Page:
“It's weird, you try and find that balance where you want to let it come to you,” he insists. “So you want it to naturally happen, and that's how it worked with this process. It wasn't really sitting down with a beat in the background for hours on end. And I think that maybe comes across in how personal it is, because a lot of times it was just me, by myself, at night, silence, not in the studio with a bunch of people – maybe that wouldn't have been a comfortable environment to say a lot of the things I'm saying in.”

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I'm an album person...

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Interweaving references from his childhood and adolescence, to his current status in the game, 'Made In The Manor' is a uniquely meta album; utilising recollection and fast, absorbed memory and reality, it tells an incredible story in an incredible way. Remarkably, it all sits together, too – a unified body of work, an album in the most classic sense.

“That was definitely the goal,” he admits. “And I'm an album person. I know that as time moves on, it seems like people are more conscious of having music out all the time, singles, a club thing here and there. But I'm a big fan of the album, and I think that's how I like to hear my favourite artists. Something I can listen to from start to end. That's the artists that I want to be. And I always was, to be fair. I'm a CD buyer, I read the booklets, I read the credits. I'm that guy! So I want to give that to my audience, as well.”

If music is all about timing, then Kano has certainly timed his return well: the current creative flux within grime is producing some stunning music, but little of it has settled into the album format. 'Made In The Manor' then, feels perfectly tailored for these times. “It's nothing that I could foresee,” he says. “Although at times I've been frustrated because I wanted to release it early, I wanted to be in a position where I could be finished and have it out, but – in a way – it kinda does feel right, right now. It's just something that has lined up. The general feeling out there, British music is doing great things – it feels like we have a strong identity at the moment, people are gravitating towards our music. The energy just feels right, so maybe it's the perfect time.”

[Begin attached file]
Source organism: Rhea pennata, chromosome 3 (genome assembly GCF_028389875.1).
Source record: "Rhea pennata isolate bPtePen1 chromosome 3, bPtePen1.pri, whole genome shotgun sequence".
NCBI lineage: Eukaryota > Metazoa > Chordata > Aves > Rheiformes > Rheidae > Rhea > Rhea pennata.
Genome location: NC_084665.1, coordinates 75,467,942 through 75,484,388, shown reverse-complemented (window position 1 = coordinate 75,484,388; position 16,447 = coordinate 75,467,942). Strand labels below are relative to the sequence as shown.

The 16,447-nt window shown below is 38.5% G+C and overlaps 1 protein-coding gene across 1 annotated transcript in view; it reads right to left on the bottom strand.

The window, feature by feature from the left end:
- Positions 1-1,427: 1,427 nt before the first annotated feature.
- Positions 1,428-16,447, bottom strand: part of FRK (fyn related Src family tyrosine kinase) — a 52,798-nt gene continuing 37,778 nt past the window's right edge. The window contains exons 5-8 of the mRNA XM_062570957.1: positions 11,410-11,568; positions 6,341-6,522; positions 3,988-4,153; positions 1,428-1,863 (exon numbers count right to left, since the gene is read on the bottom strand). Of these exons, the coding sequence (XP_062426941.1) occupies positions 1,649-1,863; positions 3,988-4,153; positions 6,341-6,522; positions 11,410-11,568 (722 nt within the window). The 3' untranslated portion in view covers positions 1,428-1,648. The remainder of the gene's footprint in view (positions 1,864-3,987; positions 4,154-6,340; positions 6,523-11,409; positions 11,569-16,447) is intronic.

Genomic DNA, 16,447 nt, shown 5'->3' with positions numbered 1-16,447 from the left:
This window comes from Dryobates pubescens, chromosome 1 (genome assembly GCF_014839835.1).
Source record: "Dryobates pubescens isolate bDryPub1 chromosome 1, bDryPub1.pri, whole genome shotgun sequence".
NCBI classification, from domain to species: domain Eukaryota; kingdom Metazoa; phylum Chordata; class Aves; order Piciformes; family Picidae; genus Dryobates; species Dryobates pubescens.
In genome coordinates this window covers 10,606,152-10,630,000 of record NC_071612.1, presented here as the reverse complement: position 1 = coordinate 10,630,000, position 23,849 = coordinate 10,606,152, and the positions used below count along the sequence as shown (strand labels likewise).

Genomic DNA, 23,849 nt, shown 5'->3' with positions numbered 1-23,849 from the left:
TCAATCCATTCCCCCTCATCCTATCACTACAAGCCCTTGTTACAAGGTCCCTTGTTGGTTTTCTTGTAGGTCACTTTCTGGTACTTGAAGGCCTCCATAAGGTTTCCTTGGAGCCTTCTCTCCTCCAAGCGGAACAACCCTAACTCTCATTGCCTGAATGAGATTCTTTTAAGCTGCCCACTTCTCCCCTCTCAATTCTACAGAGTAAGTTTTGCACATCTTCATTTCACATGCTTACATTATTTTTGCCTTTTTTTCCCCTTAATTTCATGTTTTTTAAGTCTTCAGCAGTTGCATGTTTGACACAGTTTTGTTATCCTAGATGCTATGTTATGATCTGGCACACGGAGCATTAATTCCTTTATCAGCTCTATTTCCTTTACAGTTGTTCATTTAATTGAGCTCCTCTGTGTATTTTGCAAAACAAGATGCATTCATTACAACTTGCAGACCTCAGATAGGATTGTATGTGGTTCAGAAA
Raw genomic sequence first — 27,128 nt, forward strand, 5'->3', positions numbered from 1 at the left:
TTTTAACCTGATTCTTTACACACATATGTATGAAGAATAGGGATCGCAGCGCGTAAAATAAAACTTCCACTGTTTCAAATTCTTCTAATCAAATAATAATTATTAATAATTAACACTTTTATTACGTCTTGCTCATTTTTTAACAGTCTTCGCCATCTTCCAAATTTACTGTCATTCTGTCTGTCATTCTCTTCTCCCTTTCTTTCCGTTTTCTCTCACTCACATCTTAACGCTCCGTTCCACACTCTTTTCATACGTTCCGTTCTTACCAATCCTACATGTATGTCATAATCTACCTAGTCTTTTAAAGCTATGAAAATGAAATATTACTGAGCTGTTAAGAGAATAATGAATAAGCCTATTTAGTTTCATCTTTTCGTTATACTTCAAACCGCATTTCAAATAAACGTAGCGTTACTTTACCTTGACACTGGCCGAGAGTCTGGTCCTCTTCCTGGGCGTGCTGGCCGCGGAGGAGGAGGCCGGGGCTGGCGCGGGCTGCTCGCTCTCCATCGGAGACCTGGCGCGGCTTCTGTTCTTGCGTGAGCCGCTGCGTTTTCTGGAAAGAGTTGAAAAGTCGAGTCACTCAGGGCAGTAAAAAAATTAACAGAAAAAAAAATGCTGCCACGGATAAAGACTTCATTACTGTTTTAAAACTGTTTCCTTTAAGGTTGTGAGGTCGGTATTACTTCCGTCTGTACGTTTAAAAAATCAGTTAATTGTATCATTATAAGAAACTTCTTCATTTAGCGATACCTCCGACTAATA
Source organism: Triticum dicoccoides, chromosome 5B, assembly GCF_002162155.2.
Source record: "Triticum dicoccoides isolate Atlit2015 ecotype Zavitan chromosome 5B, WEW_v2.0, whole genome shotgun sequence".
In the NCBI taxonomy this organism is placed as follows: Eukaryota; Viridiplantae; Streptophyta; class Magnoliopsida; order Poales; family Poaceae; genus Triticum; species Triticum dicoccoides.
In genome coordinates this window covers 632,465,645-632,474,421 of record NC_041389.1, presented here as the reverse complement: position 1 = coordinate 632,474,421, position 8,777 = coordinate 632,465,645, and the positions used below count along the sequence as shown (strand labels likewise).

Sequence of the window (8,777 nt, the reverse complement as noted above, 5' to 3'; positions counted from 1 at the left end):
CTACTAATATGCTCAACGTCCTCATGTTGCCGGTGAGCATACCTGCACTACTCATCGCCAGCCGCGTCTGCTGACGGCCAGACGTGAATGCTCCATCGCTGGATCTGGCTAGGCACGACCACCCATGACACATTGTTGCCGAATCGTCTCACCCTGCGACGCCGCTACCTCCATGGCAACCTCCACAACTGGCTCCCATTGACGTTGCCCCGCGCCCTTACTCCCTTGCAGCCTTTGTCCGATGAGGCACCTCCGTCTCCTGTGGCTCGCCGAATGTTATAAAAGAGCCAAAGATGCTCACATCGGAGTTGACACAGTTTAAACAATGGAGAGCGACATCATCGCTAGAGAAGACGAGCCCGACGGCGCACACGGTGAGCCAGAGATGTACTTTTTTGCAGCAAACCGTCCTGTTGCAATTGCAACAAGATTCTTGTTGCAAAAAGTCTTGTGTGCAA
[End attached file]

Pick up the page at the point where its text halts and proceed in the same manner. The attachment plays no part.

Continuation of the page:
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Set to head out on tour with rising rapper Jammz, DJ support will come from Butterz’ lynchpins Elijah and Skilliam. ‘Made In The Manor’, though, is an almost exclusively solo affair, with just two noble exceptions: Damon Albarn contributes, while lead single ‘3 Wheel-Ups’ boasts guest verses from Wiley and Giggs. Curiously, though, that wasn’t exactly the way Kano planned it. “There wasn't anyone on the album, no MCs,” he reflects. “I was waiting for an opportunity for that to come along. I thought it might not come along, I was happy with me being the only MC on there, but when that came along I was like: Yeah. This is the time. We can have some lyrical sparring, some fun, some energy and just bring it.”

“Obviously Wiley was a massive part of my career from the beginning - starting, pioneering grime. And I thought, Giggs has been the same but on the hip-hop side of things,” Kano insists. “I've been a fan of his for almost ten years now, and he's just on fire. Just to hear him on the beat like that, as well – doing the double time flow, because usually he doesn't do that. I thought it was mad interesting, and it was nice to have that big club tune, that big release. It'll help me for the shows, it'll help the listeners. A lot of the other stuff is deeper, but you need those moments where you can just let loose, as well.”